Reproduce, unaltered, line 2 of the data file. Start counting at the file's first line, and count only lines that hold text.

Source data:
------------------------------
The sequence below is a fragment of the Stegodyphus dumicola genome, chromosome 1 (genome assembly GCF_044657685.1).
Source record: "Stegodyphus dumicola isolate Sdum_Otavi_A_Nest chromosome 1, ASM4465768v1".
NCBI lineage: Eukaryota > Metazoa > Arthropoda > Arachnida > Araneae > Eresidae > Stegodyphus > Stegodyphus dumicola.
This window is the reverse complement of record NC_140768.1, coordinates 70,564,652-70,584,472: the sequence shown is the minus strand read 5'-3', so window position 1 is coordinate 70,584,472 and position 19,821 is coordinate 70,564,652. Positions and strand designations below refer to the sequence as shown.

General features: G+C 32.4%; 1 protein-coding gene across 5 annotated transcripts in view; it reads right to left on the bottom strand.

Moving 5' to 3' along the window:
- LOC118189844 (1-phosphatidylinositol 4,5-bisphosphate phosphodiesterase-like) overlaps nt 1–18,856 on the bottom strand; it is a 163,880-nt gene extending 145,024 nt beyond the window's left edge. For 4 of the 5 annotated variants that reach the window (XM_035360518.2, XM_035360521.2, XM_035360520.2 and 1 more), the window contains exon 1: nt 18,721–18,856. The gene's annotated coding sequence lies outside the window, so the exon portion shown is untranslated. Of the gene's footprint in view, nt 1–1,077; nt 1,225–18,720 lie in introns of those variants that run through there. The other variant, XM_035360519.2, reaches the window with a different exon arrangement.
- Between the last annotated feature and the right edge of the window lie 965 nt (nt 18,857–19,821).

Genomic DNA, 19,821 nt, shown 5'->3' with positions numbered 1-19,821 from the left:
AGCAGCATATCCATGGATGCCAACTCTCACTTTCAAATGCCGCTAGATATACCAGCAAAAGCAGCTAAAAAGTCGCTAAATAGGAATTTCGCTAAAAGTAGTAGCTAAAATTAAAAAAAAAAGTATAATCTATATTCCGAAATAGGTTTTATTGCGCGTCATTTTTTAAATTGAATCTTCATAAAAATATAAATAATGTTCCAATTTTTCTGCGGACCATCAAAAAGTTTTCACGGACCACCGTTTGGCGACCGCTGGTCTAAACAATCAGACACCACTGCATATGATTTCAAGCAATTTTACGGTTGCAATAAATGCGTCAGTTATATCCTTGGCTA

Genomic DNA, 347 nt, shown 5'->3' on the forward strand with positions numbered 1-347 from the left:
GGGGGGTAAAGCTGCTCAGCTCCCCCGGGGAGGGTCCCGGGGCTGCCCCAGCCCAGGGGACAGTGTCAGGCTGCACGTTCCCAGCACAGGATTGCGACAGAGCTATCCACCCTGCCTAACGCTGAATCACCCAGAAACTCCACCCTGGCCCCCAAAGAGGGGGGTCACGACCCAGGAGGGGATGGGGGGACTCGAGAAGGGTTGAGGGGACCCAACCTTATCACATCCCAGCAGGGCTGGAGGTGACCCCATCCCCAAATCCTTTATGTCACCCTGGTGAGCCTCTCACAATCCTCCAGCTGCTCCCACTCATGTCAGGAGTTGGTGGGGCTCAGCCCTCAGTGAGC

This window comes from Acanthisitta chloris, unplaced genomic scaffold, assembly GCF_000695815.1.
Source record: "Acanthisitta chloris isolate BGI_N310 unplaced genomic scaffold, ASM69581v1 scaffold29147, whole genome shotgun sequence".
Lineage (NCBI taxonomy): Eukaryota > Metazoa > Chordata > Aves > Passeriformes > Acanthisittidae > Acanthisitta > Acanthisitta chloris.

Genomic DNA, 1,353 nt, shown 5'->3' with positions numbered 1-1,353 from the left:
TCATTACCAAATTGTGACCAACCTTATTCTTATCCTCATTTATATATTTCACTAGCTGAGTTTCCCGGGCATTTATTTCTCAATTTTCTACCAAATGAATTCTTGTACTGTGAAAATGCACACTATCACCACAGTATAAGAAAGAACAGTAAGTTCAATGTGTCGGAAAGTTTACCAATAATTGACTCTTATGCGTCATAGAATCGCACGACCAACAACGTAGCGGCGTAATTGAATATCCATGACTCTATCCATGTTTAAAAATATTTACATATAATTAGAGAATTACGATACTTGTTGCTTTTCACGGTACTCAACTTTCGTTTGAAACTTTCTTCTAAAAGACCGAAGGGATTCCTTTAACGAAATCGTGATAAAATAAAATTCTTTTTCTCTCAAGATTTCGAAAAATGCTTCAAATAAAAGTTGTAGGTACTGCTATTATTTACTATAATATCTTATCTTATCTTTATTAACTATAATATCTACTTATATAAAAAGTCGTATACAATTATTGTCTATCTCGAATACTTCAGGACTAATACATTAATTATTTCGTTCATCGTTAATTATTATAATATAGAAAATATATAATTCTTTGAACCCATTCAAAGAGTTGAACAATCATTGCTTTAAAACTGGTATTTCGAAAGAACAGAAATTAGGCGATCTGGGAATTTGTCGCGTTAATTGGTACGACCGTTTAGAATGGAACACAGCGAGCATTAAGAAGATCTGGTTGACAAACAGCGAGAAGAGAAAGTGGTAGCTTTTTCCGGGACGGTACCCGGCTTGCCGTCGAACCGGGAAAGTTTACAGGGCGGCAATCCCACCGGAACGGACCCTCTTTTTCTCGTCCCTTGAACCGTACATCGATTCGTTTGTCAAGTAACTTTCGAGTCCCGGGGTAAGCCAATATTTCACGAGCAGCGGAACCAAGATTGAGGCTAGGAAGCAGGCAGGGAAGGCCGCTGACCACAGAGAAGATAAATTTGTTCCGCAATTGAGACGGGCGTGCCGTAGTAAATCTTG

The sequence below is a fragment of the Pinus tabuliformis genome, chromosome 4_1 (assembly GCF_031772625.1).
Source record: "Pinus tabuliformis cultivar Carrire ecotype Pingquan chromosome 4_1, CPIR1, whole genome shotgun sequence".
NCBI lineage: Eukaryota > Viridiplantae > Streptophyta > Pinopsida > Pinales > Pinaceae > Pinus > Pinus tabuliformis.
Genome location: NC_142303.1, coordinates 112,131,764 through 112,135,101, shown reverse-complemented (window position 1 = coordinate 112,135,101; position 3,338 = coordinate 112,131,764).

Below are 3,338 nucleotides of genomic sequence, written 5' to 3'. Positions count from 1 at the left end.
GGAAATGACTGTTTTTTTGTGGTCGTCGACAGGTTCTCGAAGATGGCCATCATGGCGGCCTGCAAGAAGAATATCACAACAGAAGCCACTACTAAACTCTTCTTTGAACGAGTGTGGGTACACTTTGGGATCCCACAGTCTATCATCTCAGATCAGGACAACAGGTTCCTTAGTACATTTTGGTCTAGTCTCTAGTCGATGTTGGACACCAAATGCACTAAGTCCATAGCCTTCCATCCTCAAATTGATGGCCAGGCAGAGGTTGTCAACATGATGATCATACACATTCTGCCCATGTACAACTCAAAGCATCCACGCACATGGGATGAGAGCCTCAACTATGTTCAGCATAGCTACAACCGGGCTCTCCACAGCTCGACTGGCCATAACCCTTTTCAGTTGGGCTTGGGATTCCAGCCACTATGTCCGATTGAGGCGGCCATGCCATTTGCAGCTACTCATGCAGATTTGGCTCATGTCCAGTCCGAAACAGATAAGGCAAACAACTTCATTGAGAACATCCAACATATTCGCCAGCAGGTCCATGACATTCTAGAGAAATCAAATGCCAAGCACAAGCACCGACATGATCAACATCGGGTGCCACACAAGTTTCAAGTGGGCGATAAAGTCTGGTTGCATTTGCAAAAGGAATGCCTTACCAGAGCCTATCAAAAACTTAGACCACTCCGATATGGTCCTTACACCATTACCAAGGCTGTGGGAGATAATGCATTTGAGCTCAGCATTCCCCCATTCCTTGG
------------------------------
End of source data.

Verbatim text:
Source record: "Stegodyphus dumicola isolate Sdum_Otavi_A_Nest chromosome 1, ASM4465768v1".